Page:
"Can you get me some Vaseline? My lips are so chapped," one of the attendants said to me.
An attendant. Not a patient.
"You can get some yourself," I coolly replied and then turned to the patient sitting next to the attendant. The patient was crying.
"Why are you crying?" I asked the patient. She is emotionally labile. Crying one minute, laughing the next, anxious after that. For no reason.
"My hand hurts," she babbled in between sobs, holding her right hand with the left. The right was more swollen than the left with some purple bruising on the fingers.
"What happened to your hand?" I asked the patient.
"He hurt me!" she blurted out and turned to look at a male patient across the room.
The attendant chimed in, "Oh, Michael, he sat next to her, holding her hand, then all of a sudden he bent her hand until it snapped. Can you PLEASE get me the Vaseline now? I said PLEASE. Is that what you want to hear so that you will DO YOUR JOB?"
I was furious. "Are you kidding me? You interrupt me all day with your own personal requests, ignoring the patients, and then you watch a patient break the hand of another patient, but that is not important enough for you to tell me."
"I didn't know the hand was broken. I'm not THE NURSE. You are. You are supposed to know these things," the little snot retorted.
She doesn't get it. None of the attendants do. And this is my license on the line. My livelihood.
The break had to be reported to the state. I had volumes of paperwork to complete on both patients. And the supervisor of the day had never worked as a floor nurse. She is fresh out of a BSN/MSN in nursing leadership program from a local private university. She kept calling me with Nursing 101 questions. "You know to call for xrays, right? My textbook says you need to get xrays. I have it in the office in case you want to come and read it." And, "Did you give pain medication? Broken bones can be painful. Remember, you need doctor's orders for all of this." And finally, "Do I have to keep calling you to tell you what to do, or do you know?"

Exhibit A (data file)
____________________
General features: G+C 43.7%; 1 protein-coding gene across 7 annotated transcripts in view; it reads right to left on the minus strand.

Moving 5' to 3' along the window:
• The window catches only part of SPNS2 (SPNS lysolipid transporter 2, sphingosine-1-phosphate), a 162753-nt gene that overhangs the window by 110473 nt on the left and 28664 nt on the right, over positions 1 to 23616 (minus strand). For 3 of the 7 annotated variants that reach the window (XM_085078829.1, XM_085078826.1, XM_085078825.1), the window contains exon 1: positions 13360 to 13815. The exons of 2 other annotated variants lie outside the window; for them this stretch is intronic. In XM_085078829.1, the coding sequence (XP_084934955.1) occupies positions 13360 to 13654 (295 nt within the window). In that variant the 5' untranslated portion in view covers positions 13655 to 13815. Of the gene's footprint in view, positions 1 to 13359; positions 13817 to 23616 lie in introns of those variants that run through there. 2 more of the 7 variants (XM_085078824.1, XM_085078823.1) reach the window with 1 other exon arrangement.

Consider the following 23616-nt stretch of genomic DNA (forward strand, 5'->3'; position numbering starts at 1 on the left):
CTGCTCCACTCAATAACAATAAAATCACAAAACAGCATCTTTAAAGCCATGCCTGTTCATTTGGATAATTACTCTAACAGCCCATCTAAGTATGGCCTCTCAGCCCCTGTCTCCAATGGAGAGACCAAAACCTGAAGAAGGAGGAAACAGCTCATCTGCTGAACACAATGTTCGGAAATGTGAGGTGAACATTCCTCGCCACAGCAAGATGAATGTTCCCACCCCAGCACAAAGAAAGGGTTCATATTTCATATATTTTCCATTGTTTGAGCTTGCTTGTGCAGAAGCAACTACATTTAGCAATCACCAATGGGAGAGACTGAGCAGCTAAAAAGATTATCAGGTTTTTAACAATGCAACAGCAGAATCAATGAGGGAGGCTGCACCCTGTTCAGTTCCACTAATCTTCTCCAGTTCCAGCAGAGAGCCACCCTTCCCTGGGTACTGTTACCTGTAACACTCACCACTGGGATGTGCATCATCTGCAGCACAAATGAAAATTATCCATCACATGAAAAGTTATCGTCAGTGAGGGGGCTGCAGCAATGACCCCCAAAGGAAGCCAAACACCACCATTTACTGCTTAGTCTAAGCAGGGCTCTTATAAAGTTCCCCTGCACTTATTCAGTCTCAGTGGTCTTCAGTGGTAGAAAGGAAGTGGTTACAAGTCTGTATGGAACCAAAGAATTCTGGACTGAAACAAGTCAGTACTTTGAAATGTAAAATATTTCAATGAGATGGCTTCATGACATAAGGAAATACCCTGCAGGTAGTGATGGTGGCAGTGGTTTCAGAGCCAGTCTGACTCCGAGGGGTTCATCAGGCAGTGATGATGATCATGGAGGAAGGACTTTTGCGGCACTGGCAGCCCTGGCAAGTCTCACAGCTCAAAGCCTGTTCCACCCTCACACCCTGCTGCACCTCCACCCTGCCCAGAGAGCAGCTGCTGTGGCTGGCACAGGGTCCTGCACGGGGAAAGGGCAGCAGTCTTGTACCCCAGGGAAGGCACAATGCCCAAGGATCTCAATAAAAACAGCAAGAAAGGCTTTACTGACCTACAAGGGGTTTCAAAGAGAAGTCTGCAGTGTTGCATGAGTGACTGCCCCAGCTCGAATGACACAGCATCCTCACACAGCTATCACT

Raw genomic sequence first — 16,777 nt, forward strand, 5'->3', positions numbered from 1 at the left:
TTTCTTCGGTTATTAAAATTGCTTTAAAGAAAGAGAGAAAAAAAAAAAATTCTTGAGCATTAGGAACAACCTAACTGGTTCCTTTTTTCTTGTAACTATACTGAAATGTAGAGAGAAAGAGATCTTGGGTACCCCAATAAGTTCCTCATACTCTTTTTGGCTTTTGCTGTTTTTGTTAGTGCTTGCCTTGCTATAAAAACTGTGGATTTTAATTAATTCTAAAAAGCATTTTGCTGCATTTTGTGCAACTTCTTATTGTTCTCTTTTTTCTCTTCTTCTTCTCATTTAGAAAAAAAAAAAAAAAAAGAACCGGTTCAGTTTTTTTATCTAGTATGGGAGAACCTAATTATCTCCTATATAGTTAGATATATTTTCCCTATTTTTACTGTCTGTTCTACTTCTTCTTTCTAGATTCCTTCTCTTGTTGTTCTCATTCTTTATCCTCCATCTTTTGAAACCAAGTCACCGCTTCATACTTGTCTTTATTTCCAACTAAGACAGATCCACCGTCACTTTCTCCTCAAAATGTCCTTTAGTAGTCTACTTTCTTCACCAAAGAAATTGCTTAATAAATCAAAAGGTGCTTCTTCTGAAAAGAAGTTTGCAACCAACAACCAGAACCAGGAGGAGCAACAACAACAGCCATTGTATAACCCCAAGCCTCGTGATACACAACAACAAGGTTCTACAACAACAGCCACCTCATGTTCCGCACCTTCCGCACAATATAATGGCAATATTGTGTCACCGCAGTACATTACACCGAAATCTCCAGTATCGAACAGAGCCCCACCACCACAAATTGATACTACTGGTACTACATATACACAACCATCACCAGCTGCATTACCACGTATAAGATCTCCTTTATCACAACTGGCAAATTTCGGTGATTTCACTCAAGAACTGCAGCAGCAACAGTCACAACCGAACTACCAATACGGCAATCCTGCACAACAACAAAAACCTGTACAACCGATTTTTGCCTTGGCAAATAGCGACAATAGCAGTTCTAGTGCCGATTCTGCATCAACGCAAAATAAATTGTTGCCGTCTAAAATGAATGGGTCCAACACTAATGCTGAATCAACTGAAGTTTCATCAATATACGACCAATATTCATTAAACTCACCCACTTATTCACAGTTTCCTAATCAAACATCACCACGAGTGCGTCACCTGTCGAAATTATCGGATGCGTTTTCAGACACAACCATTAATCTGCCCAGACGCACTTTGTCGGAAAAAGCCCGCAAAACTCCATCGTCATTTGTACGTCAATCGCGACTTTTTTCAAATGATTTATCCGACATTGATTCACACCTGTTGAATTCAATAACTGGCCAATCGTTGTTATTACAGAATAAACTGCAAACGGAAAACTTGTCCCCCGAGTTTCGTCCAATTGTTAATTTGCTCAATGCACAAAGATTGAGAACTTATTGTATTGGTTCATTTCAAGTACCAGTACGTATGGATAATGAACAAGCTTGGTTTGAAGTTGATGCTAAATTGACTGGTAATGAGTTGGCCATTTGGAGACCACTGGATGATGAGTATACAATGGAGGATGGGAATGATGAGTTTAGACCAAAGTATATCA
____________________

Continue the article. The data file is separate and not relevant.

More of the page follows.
I stopped answering her non-stop phonecalls, so she actually got up from the office and came to the ward. She decided to confront the offending patient on the floor, complete with yelling and waving her finger. The patient exploded, but didn't hit her. She has no patient management skills. The attendants had to get up to control the patient, making them angrier than usual. The supervisor returned to me and said, "See? That's how you do it. You need to tell them off," and returned to her office, leaving me to deal with the mess she created.
This is an unfortunate incident but thank goodness I caught it and reported it. Much better than having a subsequent shift find the injury and then launch an investigation.